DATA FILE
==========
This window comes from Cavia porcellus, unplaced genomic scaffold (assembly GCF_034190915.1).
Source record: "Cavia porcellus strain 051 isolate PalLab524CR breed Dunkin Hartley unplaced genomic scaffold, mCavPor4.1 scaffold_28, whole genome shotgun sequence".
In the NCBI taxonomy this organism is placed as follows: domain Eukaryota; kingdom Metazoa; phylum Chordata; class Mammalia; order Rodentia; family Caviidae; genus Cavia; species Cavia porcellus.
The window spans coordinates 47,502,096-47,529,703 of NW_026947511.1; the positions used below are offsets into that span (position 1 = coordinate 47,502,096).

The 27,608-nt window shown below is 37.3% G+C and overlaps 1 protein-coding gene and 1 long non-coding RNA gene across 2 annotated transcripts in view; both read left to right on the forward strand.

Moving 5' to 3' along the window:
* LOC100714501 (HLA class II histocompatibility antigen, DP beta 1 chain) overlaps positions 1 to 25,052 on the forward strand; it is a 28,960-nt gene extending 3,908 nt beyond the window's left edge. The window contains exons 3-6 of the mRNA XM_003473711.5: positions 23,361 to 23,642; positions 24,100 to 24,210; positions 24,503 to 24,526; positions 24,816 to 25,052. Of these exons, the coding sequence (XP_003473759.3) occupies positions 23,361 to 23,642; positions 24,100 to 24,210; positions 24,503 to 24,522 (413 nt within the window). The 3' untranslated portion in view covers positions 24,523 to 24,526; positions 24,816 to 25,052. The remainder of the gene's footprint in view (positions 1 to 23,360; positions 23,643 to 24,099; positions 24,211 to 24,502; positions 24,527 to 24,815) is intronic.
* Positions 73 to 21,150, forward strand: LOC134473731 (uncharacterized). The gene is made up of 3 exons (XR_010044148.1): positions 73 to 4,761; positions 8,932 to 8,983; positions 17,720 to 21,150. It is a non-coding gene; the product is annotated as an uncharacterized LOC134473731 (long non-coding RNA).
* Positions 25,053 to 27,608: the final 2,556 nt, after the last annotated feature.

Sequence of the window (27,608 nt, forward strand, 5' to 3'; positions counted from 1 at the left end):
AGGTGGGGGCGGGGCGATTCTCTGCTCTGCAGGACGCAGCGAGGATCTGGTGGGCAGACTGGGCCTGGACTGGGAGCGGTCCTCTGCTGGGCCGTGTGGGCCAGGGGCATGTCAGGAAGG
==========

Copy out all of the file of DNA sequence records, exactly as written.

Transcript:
This window comes from Cavia porcellus, unplaced genomic scaffold (assembly GCF_034190915.1).
Source record: "Cavia porcellus strain 051 isolate PalLab524CR breed Dunkin Hartley unplaced genomic scaffold, mCavPor4.1 scaffold_28, whole genome shotgun sequence".
In the NCBI taxonomy this organism is placed as follows: domain Eukaryota; kingdom Metazoa; phylum Chordata; class Mammalia; order Rodentia; family Caviidae; genus Cavia; species Cavia porcellus.
The window spans coordinates 47,502,096-47,529,703 of NW_026947511.1; the positions used below are offsets into that span (position 1 = coordinate 47,502,096).

The 27,608-nt window shown below is 37.3% G+C and overlaps 1 protein-coding gene and 1 long non-coding RNA gene across 2 annotated transcripts in view; both read left to right on the forward strand.

Moving 5' to 3' along the window:
* LOC100714501 (HLA class II histocompatibility antigen, DP beta 1 chain) overlaps positions 1 to 25,052 on the forward strand; it is a 28,960-nt gene extending 3,908 nt beyond the window's left edge. The window contains exons 3-6 of the mRNA XM_003473711.5: positions 23,361 to 23,642; positions 24,100 to 24,210; positions 24,503 to 24,526; positions 24,816 to 25,052. Of these exons, the coding sequence (XP_003473759.3) occupies positions 23,361 to 23,642; positions 24,100 to 24,210; positions 24,503 to 24,522 (413 nt within the window). The 3' untranslated portion in view covers positions 24,523 to 24,526; positions 24,816 to 25,052. The remainder of the gene's footprint in view (positions 1 to 23,360; positions 23,643 to 24,099; positions 24,211 to 24,502; positions 24,527 to 24,815) is intronic.
* Positions 73 to 21,150, forward strand: LOC134473731 (uncharacterized). The gene is made up of 3 exons (XR_010044148.1): positions 73 to 4,761; positions 8,932 to 8,983; positions 17,720 to 21,150. It is a non-coding gene; the product is annotated as an uncharacterized LOC134473731 (long non-coding RNA).
* Positions 25,053 to 27,608: the final 2,556 nt, after the last annotated feature.

Sequence of the window (27,608 nt, forward strand, 5' to 3'; positions counted from 1 at the left end):
AGGTGGGGGCGGGGCGATTCTCTGCTCTGCAGGACGCAGCGAGGATCTGGTGGGCAGACTGGGCCTGGACTGGGAGCGGTCCTCTGCTGGGCCGTGTGGGCCAGGGGCATGTCAGGAAGG